What Really Happened with the Ontario Budget!
By Liz Rowley
Media watchers have been treated to high drama as Ontario Premier Dalton McGuinty and NDP leader Andrea Horwath duelled over the 2012 Ontario budget. At the last minute a snap election call was averted with new concessions by the NDP.
The labour and democratic movements took a deep breath. A mid‑summer election likely to result in another minority (but what kind?) was not relished, and in any event the NDP was declaring victory.
In fact, this budget contains some of the most dangerous privatization legislation ever seen in Ontario. It also guts the Endangered Species Act, which is in the way of the some of the biggest and most profitable mining and forestry companies. On top of this, the budget makes deep cuts to social spending, including healthcare and education. Massive layoffs are coming, along with a promise of wage control legislation if public sector unions do not agree to a wage freeze and other concessions this fall.
For all these reasons, Budget Bill 55 was insupportable, no matter which way you look at it.
Inside the budget bill, Schedule 28 contains the power tools for the Liberal Cabinet to engineer the largest privatization of public services and assets in Ontario’s history, without putting it to the Legislature or making it public. Schedule 28 gives Cabinet the authority to create a new “Minister of Privatization” whose powers would supercede all other laws and regulations that stand in the way of privatization. Under Section 10, they have the power to privatize all assets and services delivered by municipalities, school boards, post‑secondary institutions and hospitals.
Yet the NDP it wasn’t until CUPE Ontario rang the alarm, supported by the Ontario Health Care Coalition and the Council of Canadians, that the NDP even mentioned Schedule 28.
In April, the Premier and Ms. Horwath shook hands on a deal to increase payments for those on the Ontario Disability Support Program by 1%, provide some funding for childcare, and levy a new wealth tax on those with incomes over $500,000. However, the revenues generated from the new tax would only be used to pay down the deficit, and the wealth tax was to be eliminated along with the deficit in five years.
Pressure from the labour and social movements pushed the NDP to open up a fight on Schedule 28. They used legislative committee hearings on the budget to support Liberal amendments which started to limit the scope of Schedule 28. The Tories supported many of the same amendments, causing the Premier to scream bloody murder. The Tories voted with the NDP on many amendments because they said the bill did not go far enough to cut, gut, privatize, and deregulate.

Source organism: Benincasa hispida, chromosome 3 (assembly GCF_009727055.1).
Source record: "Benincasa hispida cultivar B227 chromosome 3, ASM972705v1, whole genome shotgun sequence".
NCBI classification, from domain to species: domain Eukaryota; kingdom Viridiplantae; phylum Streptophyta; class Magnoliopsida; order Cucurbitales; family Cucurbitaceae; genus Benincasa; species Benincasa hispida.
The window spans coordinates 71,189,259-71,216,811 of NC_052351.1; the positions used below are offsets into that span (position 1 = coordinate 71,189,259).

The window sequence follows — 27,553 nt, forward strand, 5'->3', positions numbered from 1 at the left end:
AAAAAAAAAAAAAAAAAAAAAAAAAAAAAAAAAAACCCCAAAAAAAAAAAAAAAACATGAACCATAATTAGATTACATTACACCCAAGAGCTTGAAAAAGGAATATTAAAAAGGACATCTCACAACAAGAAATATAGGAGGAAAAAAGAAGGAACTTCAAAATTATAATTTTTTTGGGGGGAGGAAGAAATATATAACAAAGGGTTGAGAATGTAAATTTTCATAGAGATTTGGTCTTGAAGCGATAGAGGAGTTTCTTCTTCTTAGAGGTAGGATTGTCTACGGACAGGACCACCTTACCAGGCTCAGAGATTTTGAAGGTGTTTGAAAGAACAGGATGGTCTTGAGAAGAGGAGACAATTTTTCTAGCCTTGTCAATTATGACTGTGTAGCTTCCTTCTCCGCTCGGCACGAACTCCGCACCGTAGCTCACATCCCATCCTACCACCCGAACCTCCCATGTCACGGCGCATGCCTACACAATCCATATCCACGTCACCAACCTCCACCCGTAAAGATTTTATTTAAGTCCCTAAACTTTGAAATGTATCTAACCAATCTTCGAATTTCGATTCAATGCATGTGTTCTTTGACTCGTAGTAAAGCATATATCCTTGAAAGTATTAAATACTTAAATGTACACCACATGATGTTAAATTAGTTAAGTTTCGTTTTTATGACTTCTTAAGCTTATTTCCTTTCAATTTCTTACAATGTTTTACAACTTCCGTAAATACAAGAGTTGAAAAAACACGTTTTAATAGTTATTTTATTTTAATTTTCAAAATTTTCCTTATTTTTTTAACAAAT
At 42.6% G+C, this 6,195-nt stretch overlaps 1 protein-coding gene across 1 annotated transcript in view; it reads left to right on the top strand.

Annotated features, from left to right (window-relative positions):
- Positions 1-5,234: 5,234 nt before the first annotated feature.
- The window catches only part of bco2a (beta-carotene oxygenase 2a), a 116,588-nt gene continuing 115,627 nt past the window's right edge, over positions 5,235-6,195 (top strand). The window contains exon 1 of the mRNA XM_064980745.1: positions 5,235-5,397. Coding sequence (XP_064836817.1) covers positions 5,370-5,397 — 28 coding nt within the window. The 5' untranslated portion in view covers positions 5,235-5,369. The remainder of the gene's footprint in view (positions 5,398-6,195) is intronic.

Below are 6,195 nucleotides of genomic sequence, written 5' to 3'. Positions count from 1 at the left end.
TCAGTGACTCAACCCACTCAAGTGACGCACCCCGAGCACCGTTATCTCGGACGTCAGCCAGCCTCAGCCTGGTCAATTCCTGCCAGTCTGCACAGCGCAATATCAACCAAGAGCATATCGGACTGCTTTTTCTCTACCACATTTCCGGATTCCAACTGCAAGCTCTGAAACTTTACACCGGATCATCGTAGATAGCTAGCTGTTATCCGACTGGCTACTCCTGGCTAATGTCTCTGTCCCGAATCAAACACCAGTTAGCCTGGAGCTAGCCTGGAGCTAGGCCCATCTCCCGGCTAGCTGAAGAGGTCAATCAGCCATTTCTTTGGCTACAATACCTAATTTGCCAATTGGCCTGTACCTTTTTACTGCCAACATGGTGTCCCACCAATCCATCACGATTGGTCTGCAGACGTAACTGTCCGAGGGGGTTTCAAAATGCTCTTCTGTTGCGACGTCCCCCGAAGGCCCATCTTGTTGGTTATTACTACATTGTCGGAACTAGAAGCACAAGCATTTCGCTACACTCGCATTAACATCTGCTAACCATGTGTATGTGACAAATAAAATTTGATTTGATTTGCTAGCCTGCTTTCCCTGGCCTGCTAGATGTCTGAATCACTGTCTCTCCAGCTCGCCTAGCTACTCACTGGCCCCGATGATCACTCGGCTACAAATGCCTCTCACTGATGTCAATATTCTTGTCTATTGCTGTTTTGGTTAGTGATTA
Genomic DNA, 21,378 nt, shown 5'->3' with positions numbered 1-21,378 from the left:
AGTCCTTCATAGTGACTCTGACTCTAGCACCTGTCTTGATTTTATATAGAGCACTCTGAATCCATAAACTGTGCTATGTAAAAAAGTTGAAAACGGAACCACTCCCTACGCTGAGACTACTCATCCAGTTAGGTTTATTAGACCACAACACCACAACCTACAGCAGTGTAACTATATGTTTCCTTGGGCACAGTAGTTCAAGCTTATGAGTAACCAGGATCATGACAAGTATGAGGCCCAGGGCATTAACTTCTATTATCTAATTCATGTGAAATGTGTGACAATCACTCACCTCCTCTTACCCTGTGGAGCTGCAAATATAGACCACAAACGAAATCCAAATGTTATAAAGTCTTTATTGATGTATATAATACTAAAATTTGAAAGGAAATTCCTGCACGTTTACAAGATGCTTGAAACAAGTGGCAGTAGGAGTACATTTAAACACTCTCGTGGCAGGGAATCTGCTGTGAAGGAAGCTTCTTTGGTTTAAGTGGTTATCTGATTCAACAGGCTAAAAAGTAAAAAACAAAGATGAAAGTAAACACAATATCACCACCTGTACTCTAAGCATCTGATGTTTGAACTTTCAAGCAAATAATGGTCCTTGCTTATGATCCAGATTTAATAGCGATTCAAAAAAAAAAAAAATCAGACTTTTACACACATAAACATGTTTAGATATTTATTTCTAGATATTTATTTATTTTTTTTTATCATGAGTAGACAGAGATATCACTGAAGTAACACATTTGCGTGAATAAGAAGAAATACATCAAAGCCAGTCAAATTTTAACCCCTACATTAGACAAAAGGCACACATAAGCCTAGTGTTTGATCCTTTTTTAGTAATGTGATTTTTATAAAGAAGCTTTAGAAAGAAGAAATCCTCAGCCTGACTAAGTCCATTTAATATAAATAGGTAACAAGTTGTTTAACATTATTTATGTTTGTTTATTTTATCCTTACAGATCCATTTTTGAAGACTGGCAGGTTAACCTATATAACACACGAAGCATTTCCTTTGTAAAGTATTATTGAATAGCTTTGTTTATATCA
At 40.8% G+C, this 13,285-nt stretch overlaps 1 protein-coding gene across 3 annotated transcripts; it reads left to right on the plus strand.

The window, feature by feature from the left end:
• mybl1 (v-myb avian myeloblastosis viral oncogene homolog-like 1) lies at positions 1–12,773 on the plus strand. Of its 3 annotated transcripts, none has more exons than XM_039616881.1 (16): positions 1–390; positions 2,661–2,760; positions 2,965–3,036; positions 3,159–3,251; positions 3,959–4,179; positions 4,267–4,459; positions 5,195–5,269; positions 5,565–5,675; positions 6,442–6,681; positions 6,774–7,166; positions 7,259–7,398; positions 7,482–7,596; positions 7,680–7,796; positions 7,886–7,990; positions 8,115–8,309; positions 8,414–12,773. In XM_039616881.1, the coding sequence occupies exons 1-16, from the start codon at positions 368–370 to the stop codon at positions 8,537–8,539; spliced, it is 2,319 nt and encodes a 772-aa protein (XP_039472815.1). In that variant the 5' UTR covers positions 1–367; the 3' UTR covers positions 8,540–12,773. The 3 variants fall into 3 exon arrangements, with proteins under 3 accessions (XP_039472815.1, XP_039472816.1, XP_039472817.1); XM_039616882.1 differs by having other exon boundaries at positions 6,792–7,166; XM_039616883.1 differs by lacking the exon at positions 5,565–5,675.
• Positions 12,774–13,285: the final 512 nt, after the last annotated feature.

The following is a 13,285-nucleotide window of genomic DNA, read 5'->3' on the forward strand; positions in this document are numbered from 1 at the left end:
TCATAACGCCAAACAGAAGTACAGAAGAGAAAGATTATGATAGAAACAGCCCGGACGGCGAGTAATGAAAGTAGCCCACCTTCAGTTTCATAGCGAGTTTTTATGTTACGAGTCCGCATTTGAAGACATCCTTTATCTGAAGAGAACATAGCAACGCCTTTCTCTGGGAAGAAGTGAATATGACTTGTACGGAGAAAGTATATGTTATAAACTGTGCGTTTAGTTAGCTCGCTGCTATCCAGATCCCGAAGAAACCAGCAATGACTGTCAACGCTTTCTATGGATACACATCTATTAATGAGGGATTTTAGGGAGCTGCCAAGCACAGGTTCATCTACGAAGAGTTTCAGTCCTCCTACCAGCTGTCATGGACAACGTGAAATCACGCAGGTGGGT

But when the legislative committee came to vote, the Tories supported the government and Schedule 28 passed with only the NDP dissenting.
The Liberals and Tories also defeated amendments to force the government to take any proposed privatization through the legislature and the Ontario Auditor General, and to subject the deal to the Ombudsman’s oversight. So the Cabinet can still proceed with privatization “by stealth.”
On the budget as a whole, the NDP abstained, leaving the Liberals to comfortably outvote the Tories.
Out of this, the NDP has declared itself the winner. The public is still unsure what has been won and lost, but the NDP claims the Trojan Horse of massive and secret privatization has been defeated.
Natalie Mehra of the Ontario Health Coalition is calling on all those opposed to privatization to get ready to fight the government’s plans as they appear at a hospital, school, municipality, or post-secondary institution near you very soon.
Last April, Horwath was booed at a demonstration of 15,000 of the “We are Ontario” coalition, at the heart of which is the Ontario Federation of Labour. Protesters were clearly of the view that the concessions won by the NDP were too few and too small, and that much more could be wrung from the Liberals with mass action by labour and its social and community allies.
Horwath also lost public support for making further concessions when McGuinty threatened an election.
The Communist Party has consistently opposed this austerity budget, and pushed for the NDP to work with the We Are Ontario Coalition to demand significant concessions such as job creation, new social housing construction and rent controls, increased corporate and wealth taxes, tax relief for homeowners and tenants, a universal public childcare system in Ontario, and more.
We agree that the fight has just rekindled. It will require all hands on deck in the extra-parliamentary struggle, especially because of the weak fight inside the Legislature. Increasingly, the NDP are acting like Liberals, the Liberals like Tories, and the Tories like the barbarians they are.
In fact, the labour and people’s movements will have to push both the NDP and the Liberals to focus on job creation, and to tax the wealthy and the corporations for the revenues desperately needed to fund services and job creation.
Things are sharpening up in Ontari‑ari‑ario.